Short answer: Yes, absolutely you can run a zoom focus group during Covid-19, and it can work out really well.
I just finished moderating three focus groups for an arts organization. Moderating focus groups has become a very enjoyable part of my data practice. It is a far cry from my typical data visualization work but it really stretches some unique mental muscles which is always good!
As with everything in our lives right now, there was the added twist of having to run these focus groups in the time of Covid-19 and thus over a Zoom call. I’ve written up a quick summary of what worked, what I would change and a few suggestions if you’re thinking of doing this yourself.
Quick note: I am referencing Zoom here because that’s what we used. The same principles and observations will still apply to other conferencing platforms.
I wasn’t sure what to expect when we got started on the first session. I quickly realized that even though we were online, all the fundamentals still apply. Your role as moderator is to foster and direct a conversation around a series of topics in a way that is respectful to everyone involved and is as natural as possible. (I’ve put some links to helpful resources on the fundamentals of running a focus group and other things at the end of this post.)
At the beginning, a focus group is a little bit like a campfire. You put a lot of your own energy into getting it going and setting up the conditions for the kind of fire that you want. But, at a certain point the fire will be hot enough to sustain itself. On a Zoom call this is still possible but it takes longer to get started and the conversations require more ongoing support and guidance by the moderator.
I was impressed at how much everyone on the call was quite comfortable with Zoom. Sometimes too comfortable like when I would see people doing the dishes during the call! I was also surprised at how few technical issues we encountered. Over the course of three calls with around 15 people in total, there was only one person who had difficulty using Zoom. That was one of my biggest concerns going in so it was a relief to see that it was a non-issue.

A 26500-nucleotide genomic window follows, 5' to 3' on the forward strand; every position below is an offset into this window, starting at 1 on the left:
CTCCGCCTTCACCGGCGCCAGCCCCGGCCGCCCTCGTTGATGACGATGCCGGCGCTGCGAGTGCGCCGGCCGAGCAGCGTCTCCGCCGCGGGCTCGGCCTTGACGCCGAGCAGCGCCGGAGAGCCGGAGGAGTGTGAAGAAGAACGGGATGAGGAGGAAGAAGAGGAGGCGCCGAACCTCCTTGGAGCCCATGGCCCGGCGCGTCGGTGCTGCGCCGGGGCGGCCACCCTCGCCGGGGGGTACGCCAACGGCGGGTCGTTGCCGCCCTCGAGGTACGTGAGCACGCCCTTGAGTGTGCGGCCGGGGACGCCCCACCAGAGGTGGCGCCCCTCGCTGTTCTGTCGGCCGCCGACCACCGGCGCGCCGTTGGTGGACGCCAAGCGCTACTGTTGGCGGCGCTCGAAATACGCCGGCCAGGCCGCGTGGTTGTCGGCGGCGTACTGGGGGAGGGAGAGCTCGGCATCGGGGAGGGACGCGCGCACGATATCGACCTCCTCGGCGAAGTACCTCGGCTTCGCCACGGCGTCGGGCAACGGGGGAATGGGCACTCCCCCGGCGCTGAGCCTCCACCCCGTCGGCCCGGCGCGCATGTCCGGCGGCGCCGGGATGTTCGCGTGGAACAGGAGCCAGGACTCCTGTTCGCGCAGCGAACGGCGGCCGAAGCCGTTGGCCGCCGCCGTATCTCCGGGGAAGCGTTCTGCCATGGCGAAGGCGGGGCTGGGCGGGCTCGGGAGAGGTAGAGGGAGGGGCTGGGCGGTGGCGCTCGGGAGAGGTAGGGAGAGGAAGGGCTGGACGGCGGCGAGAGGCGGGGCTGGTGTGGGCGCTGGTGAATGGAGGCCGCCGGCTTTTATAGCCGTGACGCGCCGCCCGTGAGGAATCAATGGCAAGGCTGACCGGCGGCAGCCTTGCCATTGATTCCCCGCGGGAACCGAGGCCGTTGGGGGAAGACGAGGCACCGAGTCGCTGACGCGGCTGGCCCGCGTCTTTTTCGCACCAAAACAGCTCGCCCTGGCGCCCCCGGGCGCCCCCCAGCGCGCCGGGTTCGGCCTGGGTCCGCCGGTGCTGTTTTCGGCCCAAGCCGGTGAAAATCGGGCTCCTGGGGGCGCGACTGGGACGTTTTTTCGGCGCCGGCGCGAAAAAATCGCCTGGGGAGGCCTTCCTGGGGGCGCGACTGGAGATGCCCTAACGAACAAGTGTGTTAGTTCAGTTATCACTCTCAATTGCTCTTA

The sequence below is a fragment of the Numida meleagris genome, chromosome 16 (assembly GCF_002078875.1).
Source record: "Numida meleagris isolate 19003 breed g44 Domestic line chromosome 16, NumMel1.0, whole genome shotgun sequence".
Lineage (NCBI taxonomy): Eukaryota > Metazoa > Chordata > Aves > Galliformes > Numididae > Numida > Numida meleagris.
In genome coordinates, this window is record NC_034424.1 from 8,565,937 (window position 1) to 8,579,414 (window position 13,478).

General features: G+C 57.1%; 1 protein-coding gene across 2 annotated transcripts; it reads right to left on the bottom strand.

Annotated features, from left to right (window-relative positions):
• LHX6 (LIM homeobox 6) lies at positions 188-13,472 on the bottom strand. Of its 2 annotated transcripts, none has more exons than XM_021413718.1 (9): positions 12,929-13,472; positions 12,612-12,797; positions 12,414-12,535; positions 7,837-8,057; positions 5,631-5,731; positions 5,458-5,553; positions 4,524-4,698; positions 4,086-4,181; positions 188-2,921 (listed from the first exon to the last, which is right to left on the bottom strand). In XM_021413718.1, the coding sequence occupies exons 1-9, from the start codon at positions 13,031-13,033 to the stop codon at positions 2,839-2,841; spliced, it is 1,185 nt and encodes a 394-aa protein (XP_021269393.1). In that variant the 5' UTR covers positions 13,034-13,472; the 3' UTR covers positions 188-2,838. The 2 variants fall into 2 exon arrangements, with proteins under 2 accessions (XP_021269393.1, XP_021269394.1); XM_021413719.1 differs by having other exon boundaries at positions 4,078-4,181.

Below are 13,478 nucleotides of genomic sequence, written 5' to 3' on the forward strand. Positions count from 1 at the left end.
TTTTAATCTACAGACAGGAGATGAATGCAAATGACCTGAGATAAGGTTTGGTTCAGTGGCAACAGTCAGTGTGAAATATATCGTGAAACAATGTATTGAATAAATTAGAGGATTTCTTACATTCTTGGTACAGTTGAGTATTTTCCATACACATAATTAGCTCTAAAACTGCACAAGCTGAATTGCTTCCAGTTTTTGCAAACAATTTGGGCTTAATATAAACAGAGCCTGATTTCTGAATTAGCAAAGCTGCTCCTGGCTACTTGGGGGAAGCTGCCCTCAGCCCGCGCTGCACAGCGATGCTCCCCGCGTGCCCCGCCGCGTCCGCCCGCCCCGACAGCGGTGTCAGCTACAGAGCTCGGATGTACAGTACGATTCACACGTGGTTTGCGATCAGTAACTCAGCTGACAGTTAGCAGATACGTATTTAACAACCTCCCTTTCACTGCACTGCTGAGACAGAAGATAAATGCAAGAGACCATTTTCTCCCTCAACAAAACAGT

What Worked Well
Keeping the groups small
The two most significant factors in the success of these focus groups were that the numbers were kept small and that we grouped participants based on their similarities. Each session had between four and seven participants. I think eight is probably the largest size group I would recommend without losing participation. And the benefit of grouping people by similarities (age, awareness, membership) allowed the group to feel comfortable in sharing their thoughts and experiences although I’m not sure the participants were consciously aware of that.
No cross-talk (but also, no cross-talk!)
Being on a Zoom call did not allow for participants to easily talk over each other. This same limitation also hindered organic discussion between more than two people. There’s just no easy way to jump in.
Easy Video Recording
One thing that works really well was the automatic recording of each session. I found it even more important to be present and actively listening and watching participants. The video recording allowed me to do just that and not worry about note-taking.
On thing to note is that the video transcription of the session may take a few hours before it is ready. That’s a stressful couple hours waiting/hoping it will show up, but (finger’s crossed) I haven’t had any issues with it yet.
What Was Difficult